The Accidental Billionaires: The Founding of Facebook, A Tale of Sex, Money, Genius, and Betrayal

CoverAmericans love the idea that an ordinary individual can achieve the extra-ordinary – the American Dream! So it’s no surprise that American youth were enthralled with the Facebook story when details of its gnarly conception started to emerge. Author Ben Mezrich did well to cater to this interest and capitalize on it early on. In The Accidental Billionaires, he attempts to reveal the behind the scenes creation of Facebook starting at the start – Harvard University. Mezrich was a Harvard student himself, so he has insight into Ivy League culture.

The narrative basically begins around 2003 with brilliant Harvard students Eduardo Saverin and Mark Zuckerberg – supposed social outsiders – were excommunicated from the perfect and polished cliques of Harvard. Eduardo and Mark are depicted as being obsessed with social acceptance (most importantly with girls), which they try to achieve by either getting accepted into exclusive fraternities, or via devious computer creations.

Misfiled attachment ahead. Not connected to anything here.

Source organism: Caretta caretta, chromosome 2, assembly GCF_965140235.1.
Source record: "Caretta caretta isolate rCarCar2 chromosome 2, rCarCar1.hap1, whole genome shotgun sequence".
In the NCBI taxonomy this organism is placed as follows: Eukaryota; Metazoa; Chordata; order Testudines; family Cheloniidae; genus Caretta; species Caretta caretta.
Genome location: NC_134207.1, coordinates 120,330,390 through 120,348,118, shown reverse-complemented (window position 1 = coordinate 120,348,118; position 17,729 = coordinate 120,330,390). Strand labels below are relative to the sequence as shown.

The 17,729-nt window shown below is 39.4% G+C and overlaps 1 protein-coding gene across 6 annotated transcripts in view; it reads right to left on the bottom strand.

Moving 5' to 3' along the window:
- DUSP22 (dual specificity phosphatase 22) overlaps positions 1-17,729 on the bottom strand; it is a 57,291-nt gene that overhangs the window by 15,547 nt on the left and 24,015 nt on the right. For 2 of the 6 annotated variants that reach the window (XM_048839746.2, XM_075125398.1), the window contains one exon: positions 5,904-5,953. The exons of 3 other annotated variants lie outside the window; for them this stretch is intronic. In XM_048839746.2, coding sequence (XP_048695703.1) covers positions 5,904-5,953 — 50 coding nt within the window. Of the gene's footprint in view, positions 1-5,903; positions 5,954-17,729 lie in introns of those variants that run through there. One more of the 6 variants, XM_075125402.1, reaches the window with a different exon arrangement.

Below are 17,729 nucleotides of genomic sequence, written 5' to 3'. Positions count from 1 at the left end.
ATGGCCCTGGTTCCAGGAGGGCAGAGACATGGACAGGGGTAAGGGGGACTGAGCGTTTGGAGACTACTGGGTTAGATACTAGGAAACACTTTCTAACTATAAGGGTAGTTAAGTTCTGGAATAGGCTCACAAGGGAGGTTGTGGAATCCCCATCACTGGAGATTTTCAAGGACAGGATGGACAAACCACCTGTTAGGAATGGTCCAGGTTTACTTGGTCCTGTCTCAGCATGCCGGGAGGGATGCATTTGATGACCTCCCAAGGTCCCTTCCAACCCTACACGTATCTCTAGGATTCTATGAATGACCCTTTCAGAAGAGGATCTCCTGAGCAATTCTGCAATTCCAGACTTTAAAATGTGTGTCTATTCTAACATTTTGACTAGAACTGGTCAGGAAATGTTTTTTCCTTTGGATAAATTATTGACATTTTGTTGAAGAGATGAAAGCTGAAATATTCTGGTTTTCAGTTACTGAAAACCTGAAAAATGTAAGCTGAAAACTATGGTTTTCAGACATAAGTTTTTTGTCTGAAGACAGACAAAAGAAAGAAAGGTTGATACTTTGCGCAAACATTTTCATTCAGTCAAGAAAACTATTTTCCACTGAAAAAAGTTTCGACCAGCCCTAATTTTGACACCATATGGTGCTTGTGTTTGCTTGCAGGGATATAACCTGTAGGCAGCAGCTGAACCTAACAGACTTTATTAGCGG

Cover of Think like ZuckDespite Eduardo having fraternity ambitions, Mark seemed to find it much more thrilling creating contentious computer platforms to allow Harvard students to compare the school’s female students against each other and decide who are the most beautiful – a platform known as Facemash, which almost got Zuckerburg kicked out of Harvard due to the rage it provoked among the female student population. And then there was the wee issue of Facemash crashing the Harvard computer interface due to its popularity. Whoops.

Facemash, however, earned Mark a degree of notoriety, upon which two esteemed Harvard athletes approached him for help in building an exclusive Harvard dating site. However, upon working on the dating site, Mark’s ideas around social networking evolved, with Saverin helping out with the business side of things. It was all moving toward what would initially become “The Facebook”. But, TheFacebook was allegedly an adaptation of the athlete’s dating site idea. Upsetting the two 6’5 athletic giants greatly.

From here on in there were significant divisions and sneaky tactics, undermining and brinkmanship, all of which makes for very interesting reading. How could it not be, with such a cocktail of competitive individuals vying to control a burgeoning social networking site: venture capitalists, lawyers, sports people, fellow IT geeks and beautiful girls – all trying to get theirs.